Top Ten Threats To The Most Biodiverse Place on Earth.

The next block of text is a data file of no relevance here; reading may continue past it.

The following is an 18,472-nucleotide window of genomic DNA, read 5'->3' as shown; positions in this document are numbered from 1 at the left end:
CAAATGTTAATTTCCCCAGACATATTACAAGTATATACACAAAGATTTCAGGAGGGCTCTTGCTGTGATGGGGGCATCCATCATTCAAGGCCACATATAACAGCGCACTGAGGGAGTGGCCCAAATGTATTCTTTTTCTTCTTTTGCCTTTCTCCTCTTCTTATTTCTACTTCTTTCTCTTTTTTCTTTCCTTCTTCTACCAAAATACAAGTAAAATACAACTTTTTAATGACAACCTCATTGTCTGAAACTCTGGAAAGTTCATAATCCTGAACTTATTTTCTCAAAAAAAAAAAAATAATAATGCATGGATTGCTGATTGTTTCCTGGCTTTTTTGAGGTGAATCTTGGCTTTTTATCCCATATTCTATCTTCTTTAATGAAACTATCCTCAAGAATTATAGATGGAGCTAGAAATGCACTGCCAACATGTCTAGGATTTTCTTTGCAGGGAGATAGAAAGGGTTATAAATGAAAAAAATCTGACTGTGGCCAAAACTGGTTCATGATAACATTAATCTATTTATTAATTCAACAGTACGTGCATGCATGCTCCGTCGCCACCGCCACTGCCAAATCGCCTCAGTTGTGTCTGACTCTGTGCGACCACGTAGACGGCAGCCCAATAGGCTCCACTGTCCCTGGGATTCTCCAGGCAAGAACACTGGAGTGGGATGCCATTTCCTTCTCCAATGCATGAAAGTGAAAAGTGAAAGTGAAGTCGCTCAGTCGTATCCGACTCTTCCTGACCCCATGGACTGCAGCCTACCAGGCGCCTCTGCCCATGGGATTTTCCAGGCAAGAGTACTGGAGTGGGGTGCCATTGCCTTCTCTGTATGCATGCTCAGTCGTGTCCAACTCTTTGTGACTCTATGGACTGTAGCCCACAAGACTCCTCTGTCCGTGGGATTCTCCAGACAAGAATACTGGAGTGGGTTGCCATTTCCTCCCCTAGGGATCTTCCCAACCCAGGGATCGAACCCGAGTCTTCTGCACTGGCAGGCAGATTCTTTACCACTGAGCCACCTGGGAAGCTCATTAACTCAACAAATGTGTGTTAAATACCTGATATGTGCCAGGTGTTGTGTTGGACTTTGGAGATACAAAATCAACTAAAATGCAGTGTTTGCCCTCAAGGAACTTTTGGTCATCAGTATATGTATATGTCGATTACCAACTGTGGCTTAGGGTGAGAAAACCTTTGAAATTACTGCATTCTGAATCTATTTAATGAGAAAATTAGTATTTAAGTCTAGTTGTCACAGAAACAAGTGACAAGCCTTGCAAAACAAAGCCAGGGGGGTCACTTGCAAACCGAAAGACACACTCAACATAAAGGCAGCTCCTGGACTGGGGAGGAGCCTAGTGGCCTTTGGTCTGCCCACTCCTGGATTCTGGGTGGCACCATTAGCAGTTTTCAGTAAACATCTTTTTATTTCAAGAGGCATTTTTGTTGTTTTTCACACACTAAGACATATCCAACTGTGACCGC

The Manu National Park is a globally renowned haven of terrestrial biodiversity at the meeting point of the Tropical Andes and the Amazon Basin in southwestern Peru, totalling a huge 1.7 million-ha. It has successive tiers of vegetation rising from 150 m to 4,200 m above sea-level. The tropical forest in the lower tiers is home to an unrivalled variety of animal and plant species. Estimates of plant diversity range between 2,000 and 5,000, with some scientists even assuming considerably higher numbers. Some 850 species of birds, 200 species of mammals, 68 species of reptiles, 77 species of amphibians, and more than 1,300 recorded species of butterflies , and rare species such as the giant otter and the giant armadillo also find refuge there. Jaguars are often sighted in the park. As evidenced by Incan and Pre-Incan ruins and petroglyphs, there is a long history of indigenous occupation. The local legend of Paititi, according to which the “Lost City of the Incas” is located within what is today the National Park, has lured researchers and adventurers alike. Today, various indigenous people are the only permanent inhabitants. Some of them are sedentary and in regular contact with the outside world, while others maintain a semi-nomadic lifestyle as hunter-gatherers in “voluntary isolation” or “initial contact.” In 1977, Manu National Park was recognised by UNESCO as the core zone of an even larger biosphere reserve. Both the national park and the biosphere reserve are today under the authority of the National Service of Natural Protected Areas under the Peruvian Ministry of the Environment.
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